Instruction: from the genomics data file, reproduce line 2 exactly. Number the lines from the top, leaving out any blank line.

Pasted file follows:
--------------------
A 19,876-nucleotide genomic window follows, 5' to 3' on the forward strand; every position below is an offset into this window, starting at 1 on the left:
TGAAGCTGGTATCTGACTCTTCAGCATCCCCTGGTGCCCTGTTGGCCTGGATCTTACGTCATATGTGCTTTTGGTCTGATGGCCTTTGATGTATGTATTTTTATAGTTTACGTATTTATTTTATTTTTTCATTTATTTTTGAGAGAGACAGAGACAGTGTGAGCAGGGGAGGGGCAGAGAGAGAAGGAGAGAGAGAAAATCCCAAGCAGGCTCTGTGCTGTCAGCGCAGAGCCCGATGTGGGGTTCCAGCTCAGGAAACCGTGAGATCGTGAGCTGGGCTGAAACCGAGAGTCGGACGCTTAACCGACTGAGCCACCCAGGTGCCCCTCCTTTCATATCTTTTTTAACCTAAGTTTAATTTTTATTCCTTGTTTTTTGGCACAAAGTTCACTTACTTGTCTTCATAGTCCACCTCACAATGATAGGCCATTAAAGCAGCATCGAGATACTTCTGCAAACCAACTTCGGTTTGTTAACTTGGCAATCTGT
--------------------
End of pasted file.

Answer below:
TGAAGCTGGTATCTGACTCTTCAGCATCCCCTGGTGCCCTGTTGGCCTGGATCTTACGTCATATGTGCTTTTGGTCTGATGGCCTTTGATGTATGTATTTTTATAGTTTACGTATTTATTTTATTTTTTCATTTATTTTTGAGAGAGACAGAGACAGTGTGAGCAGGGGAGGGGCAGAGAGAGAAGGAGAGAGAGAAAATCCCAAGCAGGCTCTGTGCTGTCAGCGCAGAGCCCGATGTGGGGTTCCAGCTCAGGAAACCGTGAGATCGTGAGCTGGGCTGAAACCGAGAGTCGGACGCTTAACCGACTGAGCCACCCAGGTGCCCCTCCTTTCATATCTTTTTTAACCTAAGTTTAATTTTTATTCCTTGTTTTTTGGCACAAAGTTCACTTACTTGTCTTCATAGTCCACCTCACAATGATAGGCCATTAAAGCAGCATCGAGATACTTCTGCAAACCAACTTCGGTTTGTTAACTTGGCAATCTGT